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If you feel nervous about attending your first 12-Step meeting, you’re not alone. It’s very common for people starting out in sobriety — or at any stage of recovery, for that matter — to feel hesitant about going to a meeting dedicated to recovering from alcohol or drugs. But overcoming those initial fears can produce great rewards in the end, as you’ll find a wealth of support and information in groups like Alcoholics Anonymous (AA), Narcotics Anonymous (NA), Cocaine Anonymous (CA), and Al-Anon.
Beginning with Alcoholics Anonymous (AA) in 1935, 12-Step groups have become one of the most effective methods of recovery in the world. According to Scientific American, there are approximately 2 million members in AA alone, with over 115,000 groups around the globe. Membership in these groups is free, and the principles of the 12 Steps speak to a desire for spiritual as well as physical healing among recovering addicts.
Twelve-Step meetings don’t work for everyone in recovery, but the popularity of these groups suggests that they are well worth a try. If the first meeting doesn’t resonate with you, try another group before you give up. Meetings can be very different in their tone, membership, and focus, and sometimes it takes more than one attempt to find the right match.
Public stereotypes of 12-Step groups and media portrayals of these meetings can add to the confusion, presenting misconceptions as the truth. In reality, most 12-Step meetings are different than anything you’ll see on television or in the movies. Some of the most common fears about 12-Step meetings include:
Twelve-Step meetings are available in most major cities around the world, as well as smaller towns, rural areas, and remote regions of the globe. You can also find meetings to attend online, or connect with others in recovery by telephone. To find the next local meeting, most 12-Step groups have online schedules you can access via the Internet.
Meetings are held in a wide variety of locations, including churches and religious centers, detox centers, residential treatment facilities, schools, private homes, dedicated 12-Step clubs, halfway houses, and homeless shelters. Many of these venues are located within easy access of public transportation.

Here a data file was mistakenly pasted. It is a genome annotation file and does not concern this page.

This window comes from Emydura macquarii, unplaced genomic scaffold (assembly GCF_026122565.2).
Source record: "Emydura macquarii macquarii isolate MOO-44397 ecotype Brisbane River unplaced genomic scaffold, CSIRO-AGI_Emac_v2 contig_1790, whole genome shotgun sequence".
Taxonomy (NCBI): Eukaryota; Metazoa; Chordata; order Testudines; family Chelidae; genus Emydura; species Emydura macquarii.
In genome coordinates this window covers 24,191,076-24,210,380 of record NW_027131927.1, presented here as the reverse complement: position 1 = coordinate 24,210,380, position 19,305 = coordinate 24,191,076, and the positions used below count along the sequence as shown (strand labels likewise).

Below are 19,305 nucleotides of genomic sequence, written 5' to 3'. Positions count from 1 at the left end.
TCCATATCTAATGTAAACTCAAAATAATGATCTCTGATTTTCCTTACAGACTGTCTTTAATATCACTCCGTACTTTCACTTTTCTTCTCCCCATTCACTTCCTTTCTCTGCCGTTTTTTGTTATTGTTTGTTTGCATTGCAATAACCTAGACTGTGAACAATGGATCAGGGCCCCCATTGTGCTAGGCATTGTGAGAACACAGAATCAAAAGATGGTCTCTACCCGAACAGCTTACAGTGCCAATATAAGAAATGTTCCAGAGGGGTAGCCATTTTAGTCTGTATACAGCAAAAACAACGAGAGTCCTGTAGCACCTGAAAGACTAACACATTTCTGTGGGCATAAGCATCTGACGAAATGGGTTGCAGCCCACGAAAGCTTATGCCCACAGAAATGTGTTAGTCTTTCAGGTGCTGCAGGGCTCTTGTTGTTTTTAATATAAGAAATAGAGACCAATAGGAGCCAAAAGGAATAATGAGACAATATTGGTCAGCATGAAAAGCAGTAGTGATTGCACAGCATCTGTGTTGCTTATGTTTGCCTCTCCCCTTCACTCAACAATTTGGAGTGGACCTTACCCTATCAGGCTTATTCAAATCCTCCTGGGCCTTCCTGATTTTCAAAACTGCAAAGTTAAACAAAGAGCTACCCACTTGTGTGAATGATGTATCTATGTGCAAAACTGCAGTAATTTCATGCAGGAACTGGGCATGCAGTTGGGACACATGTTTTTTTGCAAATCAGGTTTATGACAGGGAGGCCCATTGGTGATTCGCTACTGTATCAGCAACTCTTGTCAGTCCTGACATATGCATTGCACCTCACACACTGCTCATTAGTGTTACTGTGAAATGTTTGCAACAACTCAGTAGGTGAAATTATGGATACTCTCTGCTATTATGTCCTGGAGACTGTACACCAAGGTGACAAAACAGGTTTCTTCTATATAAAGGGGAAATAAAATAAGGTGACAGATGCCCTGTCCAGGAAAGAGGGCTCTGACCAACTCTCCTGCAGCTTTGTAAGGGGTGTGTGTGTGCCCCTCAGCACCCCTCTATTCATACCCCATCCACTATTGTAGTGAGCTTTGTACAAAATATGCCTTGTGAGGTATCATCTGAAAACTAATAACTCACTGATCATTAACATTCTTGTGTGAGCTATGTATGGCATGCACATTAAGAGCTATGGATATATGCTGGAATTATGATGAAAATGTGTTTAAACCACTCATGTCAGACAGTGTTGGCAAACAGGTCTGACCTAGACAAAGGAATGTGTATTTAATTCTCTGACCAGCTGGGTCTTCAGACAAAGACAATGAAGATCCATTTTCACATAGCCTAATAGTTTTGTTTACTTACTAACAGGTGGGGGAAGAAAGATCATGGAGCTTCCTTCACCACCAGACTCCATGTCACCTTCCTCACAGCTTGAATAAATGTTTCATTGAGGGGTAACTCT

There is no one-size-fits-all 12-Step meeting; all groups are slightly different. However, there are a few standard conventions and expectations that you’ll find at almost any meeting. Here are a few rules of thumb to help guide you through your first meeting:
After the meeting, you will have the opportunity to socialize with others. This can be a great opportunity to get to know people who share your interest in recovery and your desire to be sober. However, if you don’t feel comfortable with the members of a particular group, it’s okay to leave as soon as the meeting ends. Everyone understands that new visitors are likely to be uncomfortable and nervous.
First-time visitors may be surprised to find that within any given 12-Step group, there are several types of meetings. Listed below are a few of the most common categories that you may find when you start your search:
Open meetings: These meetings are open to any member of the public. People may attend if they wish to support a member, learn about the group, or fulfill a court’s mandate to go to a meeting. Anonymity must still be respected within the meeting and outside the group.
Closed meetings: Closed meetings are specifically for people who wish to stop drinking or using. First-time visitors and members from other 12-Step groups are welcome if they share the group’s interest in recovery.
Gender-specific meetings: Some meetings are designated “Women’s Meetings” or Men’s Meetings.” These sessions are dedicated to the issues and concerns of the gender and should be attended only by the gender specified.
LGBT meetings: Within the lesbian, gay, bisexual, and transgender (LGBT) community, there are special issues surrounding substance abuse and recovery. These meetings allow people to speak freely about their concerns and feel fully accepted within their sexual identity.
Step meetings: At a step meeting, the group focuses on one of the 12 Steps and discusses it in detail. Although these meetings contain detailed discussions about specific stages of recovery, newcomers are still very welcome to attend.
Meditation meetings: Meditation meetings include periods of silence, in which participants can reflect on their work in the program, communicate with their higher power, or simply practice quieting their thoughts. Meditation is a powerful tool in the 12-Step program.
Keep in mind that for your first experience, the type of meeting is not as important as the fact that you’ve made the commitment to seek help. In larger cities, you will find that there are many different types of meetings to attend. Eventually, you’ll identify the meetings that affect you most powerfully, where you feel most strongly supported. Meanwhile, trying different meetings can introduce you to the richness and diversity of the 12-Step community.
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The greatest sign of a successful first meeting is the fact that you overcame your fears and showed up. But once you start feeling comfortable in this community, there are several ways that you can maximize the benefits of your meetings:
Your first 12-Step meeting could be a turning point in your recovery, introducing you to a new world of support, friendship, and hope. On the other hand, the experience probably won’t be perfect, and it may not match your expectations. Keeping an open mind will help you prepare for your first meeting and get the most from the experience.